Columbus isn't alone, either. "Circulator" is spreading as an increasingly common brand choice for short-distance, high-frequency buses in mixed-use areas, especially near DC. There's a Bethesda Circulator, a Tysons Circulator, and a Baltimore Circulator.
Just how far will this brand spread?
Cross-posted at BeyondDC.
This bus is not in service. But it is running in Alexandria's Metroway BRT corridor, presumably on a test run. It's pretty exciting to see the region's first BRT so close to starting.
The BRT opens for real on Sunday, August 24.
Bus Rapid Transit has become an increasingly popular concept for communities in the DC area, but to see it in action, you'd have to travel to Cleveland or Los Angeles. This week, you can get a glimpse of our possible future at the Montgomery County fair in Gaithersburg.
Communities for Transit, a local nonprofit that promotes Montgomery County's Bus Rapid Transit plan, set up a brand-new bus to display outside the gates of the fair, which began last Saturday and runs through this Saturday, August 16. Visitors can learn about the county's concept for an 80-mile system of bus lanes on major streets like Rockville Pike, Georgia Avenue, and Columbia Pike, and tour the bus, which will eventually make its way to Denver.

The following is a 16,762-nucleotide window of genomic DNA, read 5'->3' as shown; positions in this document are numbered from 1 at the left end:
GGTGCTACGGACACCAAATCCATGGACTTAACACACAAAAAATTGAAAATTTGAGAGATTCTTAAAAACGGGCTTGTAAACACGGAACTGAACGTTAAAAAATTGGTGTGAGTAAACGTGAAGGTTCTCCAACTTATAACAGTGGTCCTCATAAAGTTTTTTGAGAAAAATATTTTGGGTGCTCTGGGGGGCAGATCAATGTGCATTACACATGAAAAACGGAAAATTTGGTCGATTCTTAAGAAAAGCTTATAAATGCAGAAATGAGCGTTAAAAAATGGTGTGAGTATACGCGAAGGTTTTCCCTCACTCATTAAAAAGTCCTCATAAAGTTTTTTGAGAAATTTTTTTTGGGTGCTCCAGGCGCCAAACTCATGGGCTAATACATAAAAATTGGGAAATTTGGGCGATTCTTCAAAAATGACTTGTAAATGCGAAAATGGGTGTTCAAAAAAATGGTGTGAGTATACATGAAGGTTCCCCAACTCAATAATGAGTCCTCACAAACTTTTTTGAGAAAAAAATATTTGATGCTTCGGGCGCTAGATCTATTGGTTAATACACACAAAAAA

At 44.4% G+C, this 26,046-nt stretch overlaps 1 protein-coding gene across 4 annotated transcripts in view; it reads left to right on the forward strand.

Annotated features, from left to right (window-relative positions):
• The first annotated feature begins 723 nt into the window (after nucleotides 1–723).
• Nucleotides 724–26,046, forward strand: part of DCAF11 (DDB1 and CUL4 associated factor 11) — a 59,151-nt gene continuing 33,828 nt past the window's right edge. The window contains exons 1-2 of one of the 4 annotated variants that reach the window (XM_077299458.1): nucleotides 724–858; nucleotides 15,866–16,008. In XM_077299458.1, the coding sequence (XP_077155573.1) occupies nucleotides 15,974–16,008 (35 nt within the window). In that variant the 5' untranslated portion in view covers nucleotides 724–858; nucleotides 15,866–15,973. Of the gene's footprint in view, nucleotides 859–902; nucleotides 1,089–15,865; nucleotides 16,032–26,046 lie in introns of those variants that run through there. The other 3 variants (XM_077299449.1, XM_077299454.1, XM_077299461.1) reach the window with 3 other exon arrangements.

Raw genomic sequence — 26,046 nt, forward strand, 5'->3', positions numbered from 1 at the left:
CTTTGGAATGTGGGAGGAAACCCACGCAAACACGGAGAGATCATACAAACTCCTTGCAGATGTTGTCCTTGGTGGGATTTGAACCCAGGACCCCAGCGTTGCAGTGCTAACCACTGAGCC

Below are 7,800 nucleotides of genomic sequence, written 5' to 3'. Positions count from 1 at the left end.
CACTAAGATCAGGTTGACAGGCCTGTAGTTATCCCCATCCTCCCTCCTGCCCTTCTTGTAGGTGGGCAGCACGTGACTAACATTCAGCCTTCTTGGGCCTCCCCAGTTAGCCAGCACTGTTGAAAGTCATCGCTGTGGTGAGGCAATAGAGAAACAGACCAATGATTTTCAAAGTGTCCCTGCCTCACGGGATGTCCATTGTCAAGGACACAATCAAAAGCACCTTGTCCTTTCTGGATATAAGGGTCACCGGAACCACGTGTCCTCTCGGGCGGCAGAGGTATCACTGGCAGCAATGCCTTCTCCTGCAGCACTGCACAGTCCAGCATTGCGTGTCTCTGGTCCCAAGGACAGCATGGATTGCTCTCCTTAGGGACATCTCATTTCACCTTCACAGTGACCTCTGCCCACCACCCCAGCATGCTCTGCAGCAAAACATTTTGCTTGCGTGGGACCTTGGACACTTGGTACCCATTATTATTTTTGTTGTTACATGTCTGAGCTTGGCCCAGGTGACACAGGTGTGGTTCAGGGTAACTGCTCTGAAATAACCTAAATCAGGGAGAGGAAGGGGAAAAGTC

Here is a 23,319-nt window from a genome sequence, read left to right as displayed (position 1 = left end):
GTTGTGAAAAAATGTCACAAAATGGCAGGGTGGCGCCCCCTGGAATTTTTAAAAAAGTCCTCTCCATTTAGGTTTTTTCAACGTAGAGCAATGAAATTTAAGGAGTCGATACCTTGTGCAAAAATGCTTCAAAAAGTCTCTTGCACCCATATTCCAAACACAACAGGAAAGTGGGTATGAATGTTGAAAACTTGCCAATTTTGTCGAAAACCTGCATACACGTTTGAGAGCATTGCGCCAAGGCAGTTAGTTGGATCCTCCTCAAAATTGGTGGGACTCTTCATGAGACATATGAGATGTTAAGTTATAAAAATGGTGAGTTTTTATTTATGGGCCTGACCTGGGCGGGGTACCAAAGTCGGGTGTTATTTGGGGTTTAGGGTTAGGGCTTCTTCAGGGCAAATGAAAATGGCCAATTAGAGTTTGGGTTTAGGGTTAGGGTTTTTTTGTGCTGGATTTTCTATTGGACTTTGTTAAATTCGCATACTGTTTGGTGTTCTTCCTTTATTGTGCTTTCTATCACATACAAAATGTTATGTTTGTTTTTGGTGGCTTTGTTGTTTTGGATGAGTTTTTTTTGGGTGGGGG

At a press conference yesterday, county councilmembers and County Executive Ike Leggett said they hope to ride BRT here within four years. Getting there will require more detailed studies, which are currently underway, and securing a funding source.
Fairgoers check out the bus while CFT's Scott Williamson explains how it works. Photo by the author.
While the BRT plan faced intense opposition from wealthier neighborhoods like Chevy Chase West and Woodmoor, those at the fair were more receptive, asking Communities for Transit staff and volunteers when it was going to happen. Parents searched a route map to find the closest stop to their jobs, while their kids hopped into the bus driver's seat and pretended to drive.
Most people don't participate in traditional community meetings, meaning a vocal minority can dominate the conversation. That's why there's a bus parked outside the county fair: it brings people into the conversation who otherwise wouldn't get engaged, revealing that public support is actually greater than we thought. And the display vehicle, with its big windows, cushioned seats, and overpowering new smell, may have changed any negative impressions some visitors may have had about riding the bus.